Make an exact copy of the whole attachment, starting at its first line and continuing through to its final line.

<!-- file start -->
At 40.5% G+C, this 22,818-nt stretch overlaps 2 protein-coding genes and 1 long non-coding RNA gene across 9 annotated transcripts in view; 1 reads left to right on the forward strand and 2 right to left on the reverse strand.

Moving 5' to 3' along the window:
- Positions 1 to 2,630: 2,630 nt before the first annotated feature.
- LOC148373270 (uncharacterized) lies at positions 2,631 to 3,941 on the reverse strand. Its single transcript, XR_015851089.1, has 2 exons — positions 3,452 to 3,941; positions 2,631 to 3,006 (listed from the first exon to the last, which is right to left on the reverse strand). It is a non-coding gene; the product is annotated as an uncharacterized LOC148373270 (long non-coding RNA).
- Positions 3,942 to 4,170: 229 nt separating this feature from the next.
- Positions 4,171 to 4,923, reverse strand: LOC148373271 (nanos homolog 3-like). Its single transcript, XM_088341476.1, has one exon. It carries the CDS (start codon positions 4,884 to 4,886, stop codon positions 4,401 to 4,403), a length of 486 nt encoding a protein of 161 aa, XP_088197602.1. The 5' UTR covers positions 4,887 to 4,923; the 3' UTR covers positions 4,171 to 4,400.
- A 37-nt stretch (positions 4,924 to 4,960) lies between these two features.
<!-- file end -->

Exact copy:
At 40.5% G+C, this 22,818-nt stretch overlaps 2 protein-coding genes and 1 long non-coding RNA gene across 9 annotated transcripts in view; 1 reads left to right on the forward strand and 2 right to left on the reverse strand.

Moving 5' to 3' along the window:
- Positions 1 to 2,630: 2,630 nt before the first annotated feature.
- LOC148373270 (uncharacterized) lies at positions 2,631 to 3,941 on the reverse strand. Its single transcript, XR_015851089.1, has 2 exons — positions 3,452 to 3,941; positions 2,631 to 3,006 (listed from the first exon to the last, which is right to left on the reverse strand). It is a non-coding gene; the product is annotated as an uncharacterized LOC148373270 (long non-coding RNA).
- Positions 3,942 to 4,170: 229 nt separating this feature from the next.
- Positions 4,171 to 4,923, reverse strand: LOC148373271 (nanos homolog 3-like). Its single transcript, XM_088341476.1, has one exon. It carries the CDS (start codon positions 4,884 to 4,886, stop codon positions 4,401 to 4,403), a length of 486 nt encoding a protein of 161 aa, XP_088197602.1. The 5' UTR covers positions 4,887 to 4,923; the 3' UTR covers positions 4,171 to 4,400.
- A 37-nt stretch (positions 4,924 to 4,960) lies between these two features.